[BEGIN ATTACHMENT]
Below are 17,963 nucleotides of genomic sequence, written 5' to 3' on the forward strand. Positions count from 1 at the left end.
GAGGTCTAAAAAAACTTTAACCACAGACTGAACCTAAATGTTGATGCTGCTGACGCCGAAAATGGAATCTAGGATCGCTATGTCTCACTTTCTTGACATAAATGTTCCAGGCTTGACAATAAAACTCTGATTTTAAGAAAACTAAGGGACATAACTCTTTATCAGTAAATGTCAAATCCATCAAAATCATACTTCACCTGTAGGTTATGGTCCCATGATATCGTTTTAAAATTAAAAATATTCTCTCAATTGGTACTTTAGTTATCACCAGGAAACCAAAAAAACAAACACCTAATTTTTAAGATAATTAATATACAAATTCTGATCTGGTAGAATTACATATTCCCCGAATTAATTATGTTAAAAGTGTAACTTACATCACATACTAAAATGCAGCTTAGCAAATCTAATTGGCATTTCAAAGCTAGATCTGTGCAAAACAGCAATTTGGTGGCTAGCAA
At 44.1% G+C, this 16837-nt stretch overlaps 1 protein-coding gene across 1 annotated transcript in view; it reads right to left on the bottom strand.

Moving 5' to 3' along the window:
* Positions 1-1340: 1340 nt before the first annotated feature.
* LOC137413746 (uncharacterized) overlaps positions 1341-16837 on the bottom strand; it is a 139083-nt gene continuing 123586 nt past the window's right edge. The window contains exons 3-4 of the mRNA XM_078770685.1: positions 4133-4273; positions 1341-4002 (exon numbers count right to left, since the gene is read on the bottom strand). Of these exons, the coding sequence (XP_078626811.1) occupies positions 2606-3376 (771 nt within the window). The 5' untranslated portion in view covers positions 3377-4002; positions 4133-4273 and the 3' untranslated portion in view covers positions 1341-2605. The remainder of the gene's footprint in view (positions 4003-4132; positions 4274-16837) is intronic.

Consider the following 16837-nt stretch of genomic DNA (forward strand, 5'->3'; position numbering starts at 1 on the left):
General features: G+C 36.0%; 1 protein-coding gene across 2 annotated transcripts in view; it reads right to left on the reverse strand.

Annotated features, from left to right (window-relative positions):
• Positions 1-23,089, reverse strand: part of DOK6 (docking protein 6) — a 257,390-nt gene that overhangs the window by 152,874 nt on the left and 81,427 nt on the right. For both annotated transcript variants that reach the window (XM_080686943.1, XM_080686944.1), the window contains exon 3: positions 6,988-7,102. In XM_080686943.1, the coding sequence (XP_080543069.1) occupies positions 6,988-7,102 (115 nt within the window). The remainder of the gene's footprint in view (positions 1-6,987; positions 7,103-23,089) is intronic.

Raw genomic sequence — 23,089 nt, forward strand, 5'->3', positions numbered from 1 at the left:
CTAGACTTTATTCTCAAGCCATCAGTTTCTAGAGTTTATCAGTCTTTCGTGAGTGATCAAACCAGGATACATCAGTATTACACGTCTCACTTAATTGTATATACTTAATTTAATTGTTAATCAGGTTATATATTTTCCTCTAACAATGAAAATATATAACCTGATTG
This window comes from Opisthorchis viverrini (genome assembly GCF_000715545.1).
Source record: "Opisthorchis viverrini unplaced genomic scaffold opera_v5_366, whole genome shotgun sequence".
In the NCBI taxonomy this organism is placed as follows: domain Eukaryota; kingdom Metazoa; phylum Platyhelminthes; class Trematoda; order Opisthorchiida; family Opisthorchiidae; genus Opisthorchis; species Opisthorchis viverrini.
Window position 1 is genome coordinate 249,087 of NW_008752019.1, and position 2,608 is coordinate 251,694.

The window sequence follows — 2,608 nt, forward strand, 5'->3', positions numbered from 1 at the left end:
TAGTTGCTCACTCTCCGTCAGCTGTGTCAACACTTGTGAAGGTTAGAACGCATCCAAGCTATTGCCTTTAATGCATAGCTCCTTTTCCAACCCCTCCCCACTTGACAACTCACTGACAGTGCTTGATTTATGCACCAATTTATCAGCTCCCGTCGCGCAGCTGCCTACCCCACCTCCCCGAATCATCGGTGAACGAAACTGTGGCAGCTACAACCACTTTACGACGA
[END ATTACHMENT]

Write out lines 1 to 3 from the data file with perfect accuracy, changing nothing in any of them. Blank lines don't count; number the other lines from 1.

Below are 17,963 nucleotides of genomic sequence, written 5' to 3' on the forward strand. Positions count from 1 at the left end.
GAGGTCTAAAAAAACTTTAACCACAGACTGAACCTAAATGTTGATGCTGCTGACGCCGAAAATGGAATCTAGGATCGCTATGTCTCACTTTCTTGACATAAATGTTCCAGGCTTGACAATAAAACTCTGATTTTAAGAAAACTAAGGGACATAACTCTTTATCAGTAAATGTCAAATCCATCAAAATCATACTTCACCTGTAGGTTATGGTCCCATGATATCGTTTTAAAATTAAAAATATTCTCTCAATTGGTACTTTAGTTATCACCAGGAAACCAAAAAAACAAACACCTAATTTTTAAGATAATTAATATACAAATTCTGATCTGGTAGAATTACATATTCCCCGAATTAATTATGTTAAAAGTGTAACTTACATCACATACTAAAATGCAGCTTAGCAAATCTAATTGGCATTTCAAAGCTAGATCTGTGCAAAACAGCAATTTGGTGGCTAGCAA
At 44.1% G+C, this 16837-nt stretch overlaps 1 protein-coding gene across 1 annotated transcript in view; it reads right to left on the bottom strand.